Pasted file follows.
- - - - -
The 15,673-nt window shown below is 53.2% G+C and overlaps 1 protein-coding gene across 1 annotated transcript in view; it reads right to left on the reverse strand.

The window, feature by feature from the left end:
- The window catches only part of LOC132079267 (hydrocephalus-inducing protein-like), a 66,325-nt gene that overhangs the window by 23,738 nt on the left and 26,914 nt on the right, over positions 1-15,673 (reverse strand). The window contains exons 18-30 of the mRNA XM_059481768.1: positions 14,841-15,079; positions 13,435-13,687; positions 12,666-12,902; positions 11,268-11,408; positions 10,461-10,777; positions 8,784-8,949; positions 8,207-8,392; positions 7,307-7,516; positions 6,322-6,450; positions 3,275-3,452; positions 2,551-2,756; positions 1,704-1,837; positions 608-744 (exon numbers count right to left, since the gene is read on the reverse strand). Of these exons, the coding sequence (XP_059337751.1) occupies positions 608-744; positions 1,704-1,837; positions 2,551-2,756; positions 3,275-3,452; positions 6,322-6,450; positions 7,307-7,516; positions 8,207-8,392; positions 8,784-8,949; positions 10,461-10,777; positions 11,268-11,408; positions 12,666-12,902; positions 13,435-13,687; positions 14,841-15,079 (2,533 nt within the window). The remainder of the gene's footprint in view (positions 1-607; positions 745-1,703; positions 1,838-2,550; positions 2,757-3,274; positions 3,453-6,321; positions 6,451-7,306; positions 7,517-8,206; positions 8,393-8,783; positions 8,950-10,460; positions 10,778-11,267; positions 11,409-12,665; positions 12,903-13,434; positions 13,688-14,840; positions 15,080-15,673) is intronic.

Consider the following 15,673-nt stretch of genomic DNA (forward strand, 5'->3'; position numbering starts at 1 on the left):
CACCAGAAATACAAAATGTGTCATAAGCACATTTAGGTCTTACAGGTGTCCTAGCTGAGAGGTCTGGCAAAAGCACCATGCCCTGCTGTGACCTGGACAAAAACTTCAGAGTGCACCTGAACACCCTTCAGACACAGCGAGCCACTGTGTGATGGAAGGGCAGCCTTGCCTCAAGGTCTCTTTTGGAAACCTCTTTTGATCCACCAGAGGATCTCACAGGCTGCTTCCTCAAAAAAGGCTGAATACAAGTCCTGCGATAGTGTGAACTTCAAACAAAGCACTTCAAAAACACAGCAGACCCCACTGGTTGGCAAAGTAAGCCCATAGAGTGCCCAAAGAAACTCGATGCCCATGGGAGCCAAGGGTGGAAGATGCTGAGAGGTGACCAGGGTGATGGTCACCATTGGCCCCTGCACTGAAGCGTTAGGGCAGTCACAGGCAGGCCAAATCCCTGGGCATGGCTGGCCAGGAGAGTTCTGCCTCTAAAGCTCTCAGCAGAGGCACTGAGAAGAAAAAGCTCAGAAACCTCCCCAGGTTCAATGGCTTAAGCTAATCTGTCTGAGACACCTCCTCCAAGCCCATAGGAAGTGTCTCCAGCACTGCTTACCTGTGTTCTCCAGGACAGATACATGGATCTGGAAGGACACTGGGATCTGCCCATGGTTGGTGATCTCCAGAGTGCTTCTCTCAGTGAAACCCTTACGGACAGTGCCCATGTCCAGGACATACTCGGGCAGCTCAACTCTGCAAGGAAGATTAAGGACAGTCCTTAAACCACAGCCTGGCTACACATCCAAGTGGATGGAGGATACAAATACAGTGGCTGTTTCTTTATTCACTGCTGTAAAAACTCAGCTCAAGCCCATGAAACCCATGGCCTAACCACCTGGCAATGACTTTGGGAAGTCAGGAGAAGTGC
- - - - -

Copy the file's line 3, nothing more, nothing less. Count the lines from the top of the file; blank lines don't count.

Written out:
- The window catches only part of LOC132079267 (hydrocephalus-inducing protein-like), a 66,325-nt gene that overhangs the window by 23,738 nt on the left and 26,914 nt on the right, over positions 1-15,673 (reverse strand). The window contains exons 18-30 of the mRNA XM_059481768.1: positions 14,841-15,079; positions 13,435-13,687; positions 12,666-12,902; positions 11,268-11,408; positions 10,461-10,777; positions 8,784-8,949; positions 8,207-8,392; positions 7,307-7,516; positions 6,322-6,450; positions 3,275-3,452; positions 2,551-2,756; positions 1,704-1,837; positions 608-744 (exon numbers count right to left, since the gene is read on the reverse strand). Of these exons, the coding sequence (XP_059337751.1) occupies positions 608-744; positions 1,704-1,837; positions 2,551-2,756; positions 3,275-3,452; positions 6,322-6,450; positions 7,307-7,516; positions 8,207-8,392; positions 8,784-8,949; positions 10,461-10,777; positions 11,268-11,408; positions 12,666-12,902; positions 13,435-13,687; positions 14,841-15,079 (2,533 nt within the window). The remainder of the gene's footprint in view (positions 1-607; positions 745-1,703; positions 1,838-2,550; positions 2,757-3,274; positions 3,453-6,321; positions 6,451-7,306; positions 7,517-8,206; positions 8,393-8,783; positions 8,950-10,460; positions 10,778-11,267; positions 11,409-12,665; positions 12,903-13,434; positions 13,688-14,840; positions 15,080-15,673) is intronic.